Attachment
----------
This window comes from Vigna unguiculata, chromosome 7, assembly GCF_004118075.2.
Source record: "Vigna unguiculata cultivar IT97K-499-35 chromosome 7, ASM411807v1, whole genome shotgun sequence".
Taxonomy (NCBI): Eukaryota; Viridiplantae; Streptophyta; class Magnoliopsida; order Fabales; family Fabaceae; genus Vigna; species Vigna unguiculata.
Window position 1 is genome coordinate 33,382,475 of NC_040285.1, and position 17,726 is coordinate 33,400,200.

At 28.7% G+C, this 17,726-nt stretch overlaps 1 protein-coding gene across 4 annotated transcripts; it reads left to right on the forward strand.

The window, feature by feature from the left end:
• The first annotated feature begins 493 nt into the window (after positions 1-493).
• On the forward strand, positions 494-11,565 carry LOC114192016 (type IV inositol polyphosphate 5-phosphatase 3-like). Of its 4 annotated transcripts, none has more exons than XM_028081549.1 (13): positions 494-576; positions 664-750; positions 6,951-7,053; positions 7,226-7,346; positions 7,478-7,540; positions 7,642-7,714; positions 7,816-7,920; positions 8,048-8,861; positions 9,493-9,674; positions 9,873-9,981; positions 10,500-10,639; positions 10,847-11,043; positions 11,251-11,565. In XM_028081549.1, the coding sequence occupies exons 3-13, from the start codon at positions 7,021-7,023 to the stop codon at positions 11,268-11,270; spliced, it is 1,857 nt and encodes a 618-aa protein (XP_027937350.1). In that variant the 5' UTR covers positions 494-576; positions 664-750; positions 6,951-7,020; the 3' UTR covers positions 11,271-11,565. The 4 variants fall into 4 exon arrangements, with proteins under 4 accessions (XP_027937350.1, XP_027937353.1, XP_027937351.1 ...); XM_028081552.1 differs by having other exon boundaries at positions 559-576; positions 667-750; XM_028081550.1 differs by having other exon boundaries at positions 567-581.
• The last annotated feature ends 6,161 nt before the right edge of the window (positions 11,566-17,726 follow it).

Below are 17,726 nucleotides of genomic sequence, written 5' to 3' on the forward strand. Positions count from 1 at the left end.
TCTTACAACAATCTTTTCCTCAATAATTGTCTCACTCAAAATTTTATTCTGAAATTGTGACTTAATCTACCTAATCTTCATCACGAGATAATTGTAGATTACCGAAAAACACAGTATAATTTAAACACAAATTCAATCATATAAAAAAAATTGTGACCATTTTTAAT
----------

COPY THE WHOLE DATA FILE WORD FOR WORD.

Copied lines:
This window comes from Vigna unguiculata, chromosome 7, assembly GCF_004118075.2.
Source record: "Vigna unguiculata cultivar IT97K-499-35 chromosome 7, ASM411807v1, whole genome shotgun sequence".
Taxonomy (NCBI): Eukaryota; Viridiplantae; Streptophyta; class Magnoliopsida; order Fabales; family Fabaceae; genus Vigna; species Vigna unguiculata.
Window position 1 is genome coordinate 33,382,475 of NC_040285.1, and position 17,726 is coordinate 33,400,200.

At 28.7% G+C, this 17,726-nt stretch overlaps 1 protein-coding gene across 4 annotated transcripts; it reads left to right on the forward strand.

The window, feature by feature from the left end:
• The first annotated feature begins 493 nt into the window (after positions 1-493).
• On the forward strand, positions 494-11,565 carry LOC114192016 (type IV inositol polyphosphate 5-phosphatase 3-like). Of its 4 annotated transcripts, none has more exons than XM_028081549.1 (13): positions 494-576; positions 664-750; positions 6,951-7,053; positions 7,226-7,346; positions 7,478-7,540; positions 7,642-7,714; positions 7,816-7,920; positions 8,048-8,861; positions 9,493-9,674; positions 9,873-9,981; positions 10,500-10,639; positions 10,847-11,043; positions 11,251-11,565. In XM_028081549.1, the coding sequence occupies exons 3-13, from the start codon at positions 7,021-7,023 to the stop codon at positions 11,268-11,270; spliced, it is 1,857 nt and encodes a 618-aa protein (XP_027937350.1). In that variant the 5' UTR covers positions 494-576; positions 664-750; positions 6,951-7,020; the 3' UTR covers positions 11,271-11,565. The 4 variants fall into 4 exon arrangements, with proteins under 4 accessions (XP_027937350.1, XP_027937353.1, XP_027937351.1 ...); XM_028081552.1 differs by having other exon boundaries at positions 559-576; positions 667-750; XM_028081550.1 differs by having other exon boundaries at positions 567-581.
• The last annotated feature ends 6,161 nt before the right edge of the window (positions 11,566-17,726 follow it).

Below are 17,726 nucleotides of genomic sequence, written 5' to 3' on the forward strand. Positions count from 1 at the left end.
TCTTACAACAATCTTTTCCTCAATAATTGTCTCACTCAAAATTTTATTCTGAAATTGTGACTTAATCTACCTAATCTTCATCACGAGATAATTGTAGATTACCGAAAAACACAGTATAATTTAAACACAAATTCAATCATATAAAAAAAATTGTGACCATTTTTAAT